Bruce’s Summary: We’ve been dealing with sexual harassment literally forever and since the 1960’s legislation has continued to grow saying it’s illegal and will continue to get more costly for employers. However, even today, we somehow still don’t get it. A superficial investigation doesn’t work anymore. The author gives a good overview of what not to do but more than that, a great process for HR Professions to tactfully follow when the pressure is on from a senior level position to do something like, “just go through the motions and close it”.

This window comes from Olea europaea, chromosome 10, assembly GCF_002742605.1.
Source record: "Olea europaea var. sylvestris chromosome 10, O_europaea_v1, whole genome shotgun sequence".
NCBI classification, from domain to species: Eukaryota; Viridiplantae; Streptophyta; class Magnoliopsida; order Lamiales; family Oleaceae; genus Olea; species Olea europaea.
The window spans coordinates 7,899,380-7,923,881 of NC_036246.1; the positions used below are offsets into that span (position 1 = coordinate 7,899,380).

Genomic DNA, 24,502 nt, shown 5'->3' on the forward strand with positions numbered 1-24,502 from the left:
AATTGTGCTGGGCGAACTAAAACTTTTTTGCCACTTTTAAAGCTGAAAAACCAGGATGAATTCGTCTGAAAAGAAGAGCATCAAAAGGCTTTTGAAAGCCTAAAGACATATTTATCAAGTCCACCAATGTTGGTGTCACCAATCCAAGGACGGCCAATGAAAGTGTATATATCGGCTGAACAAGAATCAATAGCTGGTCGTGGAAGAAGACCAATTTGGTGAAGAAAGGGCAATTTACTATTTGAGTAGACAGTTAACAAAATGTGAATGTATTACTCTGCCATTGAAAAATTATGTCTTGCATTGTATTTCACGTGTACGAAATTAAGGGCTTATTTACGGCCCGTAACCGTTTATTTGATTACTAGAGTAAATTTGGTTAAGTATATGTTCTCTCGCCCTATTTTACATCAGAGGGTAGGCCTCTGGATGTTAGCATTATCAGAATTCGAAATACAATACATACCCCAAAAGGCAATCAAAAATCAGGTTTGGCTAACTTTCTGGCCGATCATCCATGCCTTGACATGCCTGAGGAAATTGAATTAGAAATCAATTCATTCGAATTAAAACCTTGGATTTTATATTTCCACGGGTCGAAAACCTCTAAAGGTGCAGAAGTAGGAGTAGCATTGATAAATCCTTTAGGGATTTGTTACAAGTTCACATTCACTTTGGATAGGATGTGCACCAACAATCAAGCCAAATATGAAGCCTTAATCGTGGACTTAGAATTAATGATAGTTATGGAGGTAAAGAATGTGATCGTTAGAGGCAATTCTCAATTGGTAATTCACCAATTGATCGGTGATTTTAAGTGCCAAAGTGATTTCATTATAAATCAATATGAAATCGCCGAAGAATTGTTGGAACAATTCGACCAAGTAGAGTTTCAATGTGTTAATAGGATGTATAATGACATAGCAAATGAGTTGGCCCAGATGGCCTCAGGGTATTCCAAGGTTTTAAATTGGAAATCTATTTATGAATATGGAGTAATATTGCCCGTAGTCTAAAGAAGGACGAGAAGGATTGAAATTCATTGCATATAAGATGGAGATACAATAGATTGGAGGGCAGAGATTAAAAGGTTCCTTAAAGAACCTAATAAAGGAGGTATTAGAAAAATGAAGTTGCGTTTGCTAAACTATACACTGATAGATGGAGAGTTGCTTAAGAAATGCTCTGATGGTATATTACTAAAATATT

For most situations like this one, where a termination and allegations of sexual harassment are involved more than likely outside/inside legal counsel should already be aware/involved in discussion of the allegations and giving guidance/direction of next steps. This ensures a solid partnership between Legal and HR in protecting the organization and all parties involved. This has worked for me in the past and helped keep everyone’s emotions in check and allowed for a neutral investigative process to be completed. If legal counsel (outside/inside) is brought in later in the investigative process, HR should build a case for bringing legal counsel in earlier to ensure all viable steps are in place before their investigation begins especially, if there is a senior level position involved. “None of the information contained herein should be construed as legal advice, nor are Calvin Associates consultants engaged to offer legal advice. If there is a need for legal advice, please contact and seek the advice of independent legal counsel.” www.calvin-associates.com